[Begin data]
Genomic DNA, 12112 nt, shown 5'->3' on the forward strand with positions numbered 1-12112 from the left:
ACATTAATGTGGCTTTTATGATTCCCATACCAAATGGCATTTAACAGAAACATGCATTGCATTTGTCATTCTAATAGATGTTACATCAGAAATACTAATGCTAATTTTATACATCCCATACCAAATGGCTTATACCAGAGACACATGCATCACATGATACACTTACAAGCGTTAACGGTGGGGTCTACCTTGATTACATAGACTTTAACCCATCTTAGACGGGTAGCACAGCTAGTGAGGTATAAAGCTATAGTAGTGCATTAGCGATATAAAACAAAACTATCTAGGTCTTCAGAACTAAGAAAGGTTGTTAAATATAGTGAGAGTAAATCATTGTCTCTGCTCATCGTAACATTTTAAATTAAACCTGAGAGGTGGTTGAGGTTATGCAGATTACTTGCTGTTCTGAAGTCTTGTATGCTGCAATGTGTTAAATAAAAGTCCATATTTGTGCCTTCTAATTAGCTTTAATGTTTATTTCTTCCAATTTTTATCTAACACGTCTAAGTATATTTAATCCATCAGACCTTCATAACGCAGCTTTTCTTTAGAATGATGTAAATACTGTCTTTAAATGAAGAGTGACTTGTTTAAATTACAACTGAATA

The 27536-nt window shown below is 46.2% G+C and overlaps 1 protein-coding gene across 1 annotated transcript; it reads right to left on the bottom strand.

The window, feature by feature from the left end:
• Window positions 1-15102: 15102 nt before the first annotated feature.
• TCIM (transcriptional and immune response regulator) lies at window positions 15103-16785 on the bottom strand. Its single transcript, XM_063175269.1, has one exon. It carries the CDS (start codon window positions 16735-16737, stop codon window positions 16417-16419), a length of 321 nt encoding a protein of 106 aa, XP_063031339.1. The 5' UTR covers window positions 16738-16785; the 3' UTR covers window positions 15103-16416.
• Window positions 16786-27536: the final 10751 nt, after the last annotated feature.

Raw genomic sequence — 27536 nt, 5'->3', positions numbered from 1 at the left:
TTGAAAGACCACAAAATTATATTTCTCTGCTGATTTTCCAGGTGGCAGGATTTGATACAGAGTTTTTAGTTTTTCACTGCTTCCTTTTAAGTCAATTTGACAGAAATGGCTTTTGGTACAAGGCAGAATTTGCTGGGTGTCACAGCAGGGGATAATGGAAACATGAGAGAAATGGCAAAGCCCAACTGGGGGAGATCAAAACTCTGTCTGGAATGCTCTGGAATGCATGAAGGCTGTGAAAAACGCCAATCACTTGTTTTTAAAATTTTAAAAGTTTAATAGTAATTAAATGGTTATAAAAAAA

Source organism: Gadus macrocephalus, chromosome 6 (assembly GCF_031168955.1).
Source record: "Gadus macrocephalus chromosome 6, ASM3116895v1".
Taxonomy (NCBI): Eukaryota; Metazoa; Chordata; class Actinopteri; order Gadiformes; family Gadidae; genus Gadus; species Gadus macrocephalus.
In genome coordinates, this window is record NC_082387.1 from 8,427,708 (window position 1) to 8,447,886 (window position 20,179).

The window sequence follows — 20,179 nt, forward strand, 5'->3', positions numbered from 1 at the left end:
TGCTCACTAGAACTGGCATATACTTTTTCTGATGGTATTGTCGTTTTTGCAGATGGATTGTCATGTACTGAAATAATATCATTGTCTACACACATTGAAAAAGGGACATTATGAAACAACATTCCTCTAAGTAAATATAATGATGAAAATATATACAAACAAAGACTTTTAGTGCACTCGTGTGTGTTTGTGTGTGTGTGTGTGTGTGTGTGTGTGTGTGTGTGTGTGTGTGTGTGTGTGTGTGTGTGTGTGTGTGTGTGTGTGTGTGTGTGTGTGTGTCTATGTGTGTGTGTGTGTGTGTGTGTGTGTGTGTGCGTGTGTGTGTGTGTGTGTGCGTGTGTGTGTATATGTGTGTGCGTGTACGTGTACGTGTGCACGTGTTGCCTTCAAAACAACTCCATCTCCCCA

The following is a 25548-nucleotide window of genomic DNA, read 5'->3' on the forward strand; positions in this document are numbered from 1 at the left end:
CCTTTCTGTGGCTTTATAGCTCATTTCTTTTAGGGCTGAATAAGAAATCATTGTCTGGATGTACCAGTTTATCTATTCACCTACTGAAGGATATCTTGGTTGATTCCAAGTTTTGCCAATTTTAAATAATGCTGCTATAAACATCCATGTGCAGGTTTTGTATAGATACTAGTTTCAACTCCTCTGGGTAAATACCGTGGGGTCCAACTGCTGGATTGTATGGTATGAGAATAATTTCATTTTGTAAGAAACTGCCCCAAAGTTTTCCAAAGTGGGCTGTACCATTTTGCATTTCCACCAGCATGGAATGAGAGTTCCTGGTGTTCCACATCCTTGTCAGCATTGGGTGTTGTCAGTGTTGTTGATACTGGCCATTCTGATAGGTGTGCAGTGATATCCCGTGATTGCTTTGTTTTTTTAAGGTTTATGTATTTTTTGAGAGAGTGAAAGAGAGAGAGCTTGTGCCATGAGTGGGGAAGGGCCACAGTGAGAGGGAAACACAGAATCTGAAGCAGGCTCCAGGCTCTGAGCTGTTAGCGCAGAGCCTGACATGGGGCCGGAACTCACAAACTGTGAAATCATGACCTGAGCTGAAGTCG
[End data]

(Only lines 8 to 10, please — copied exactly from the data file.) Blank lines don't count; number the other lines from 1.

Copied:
Raw genomic sequence — 27536 nt, 5'->3', positions numbered from 1 at the left:
TTGAAAGACCACAAAATTATATTTCTCTGCTGATTTTCCAGGTGGCAGGATTTGATACAGAGTTTTTAGTTTTTCACTGCTTCCTTTTAAGTCAATTTGACAGAAATGGCTTTTGGTACAAGGCAGAATTTGCTGGGTGTCACAGCAGGGGATAATGGAAACATGAGAGAAATGGCAAAGCCCAACTGGGGGAGATCAAAACTCTGTCTGGAATGCTCTGGAATGCATGAAGGCTGTGAAAAACGCCAATCACTTGTTTTTAAAATTTTAAAAGTTTAATAGTAATTAAATGGTTATAAAAAAA

Source organism: Gadus macrocephalus, chromosome 6 (assembly GCF_031168955.1).